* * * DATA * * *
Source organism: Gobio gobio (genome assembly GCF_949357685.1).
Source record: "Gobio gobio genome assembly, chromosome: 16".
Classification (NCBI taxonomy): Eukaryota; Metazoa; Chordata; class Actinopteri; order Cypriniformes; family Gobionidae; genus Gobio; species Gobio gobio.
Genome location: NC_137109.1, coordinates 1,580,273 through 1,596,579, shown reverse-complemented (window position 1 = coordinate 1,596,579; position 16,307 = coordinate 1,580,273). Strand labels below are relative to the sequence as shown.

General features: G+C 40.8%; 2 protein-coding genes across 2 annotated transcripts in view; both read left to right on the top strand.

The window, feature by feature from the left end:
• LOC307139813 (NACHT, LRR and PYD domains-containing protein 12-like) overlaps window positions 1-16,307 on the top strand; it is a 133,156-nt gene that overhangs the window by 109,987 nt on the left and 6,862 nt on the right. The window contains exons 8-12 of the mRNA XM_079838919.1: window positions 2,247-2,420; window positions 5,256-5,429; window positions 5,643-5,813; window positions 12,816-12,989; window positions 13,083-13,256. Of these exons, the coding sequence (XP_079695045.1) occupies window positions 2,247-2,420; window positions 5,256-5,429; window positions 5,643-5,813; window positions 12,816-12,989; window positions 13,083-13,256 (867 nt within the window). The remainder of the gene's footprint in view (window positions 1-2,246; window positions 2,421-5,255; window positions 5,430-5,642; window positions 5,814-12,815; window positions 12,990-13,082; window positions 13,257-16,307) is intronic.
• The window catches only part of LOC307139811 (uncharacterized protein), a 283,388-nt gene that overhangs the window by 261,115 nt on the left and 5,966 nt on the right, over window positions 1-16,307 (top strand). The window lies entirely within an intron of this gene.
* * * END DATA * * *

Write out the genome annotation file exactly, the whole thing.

Source organism: Gobio gobio (genome assembly GCF_949357685.1).
Source record: "Gobio gobio genome assembly, chromosome: 16".
Classification (NCBI taxonomy): Eukaryota; Metazoa; Chordata; class Actinopteri; order Cypriniformes; family Gobionidae; genus Gobio; species Gobio gobio.
Genome location: NC_137109.1, coordinates 1,580,273 through 1,596,579, shown reverse-complemented (window position 1 = coordinate 1,596,579; position 16,307 = coordinate 1,580,273). Strand labels below are relative to the sequence as shown.

General features: G+C 40.8%; 2 protein-coding genes across 2 annotated transcripts in view; both read left to right on the top strand.

The window, feature by feature from the left end:
• LOC307139813 (NACHT, LRR and PYD domains-containing protein 12-like) overlaps window positions 1-16,307 on the top strand; it is a 133,156-nt gene that overhangs the window by 109,987 nt on the left and 6,862 nt on the right. The window contains exons 8-12 of the mRNA XM_079838919.1: window positions 2,247-2,420; window positions 5,256-5,429; window positions 5,643-5,813; window positions 12,816-12,989; window positions 13,083-13,256. Of these exons, the coding sequence (XP_079695045.1) occupies window positions 2,247-2,420; window positions 5,256-5,429; window positions 5,643-5,813; window positions 12,816-12,989; window positions 13,083-13,256 (867 nt within the window). The remainder of the gene's footprint in view (window positions 1-2,246; window positions 2,421-5,255; window positions 5,430-5,642; window positions 5,814-12,815; window positions 12,990-13,082; window positions 13,257-16,307) is intronic.
• The window catches only part of LOC307139811 (uncharacterized protein), a 283,388-nt gene that overhangs the window by 261,115 nt on the left and 5,966 nt on the right, over window positions 1-16,307 (top strand). The window lies entirely within an intron of this gene.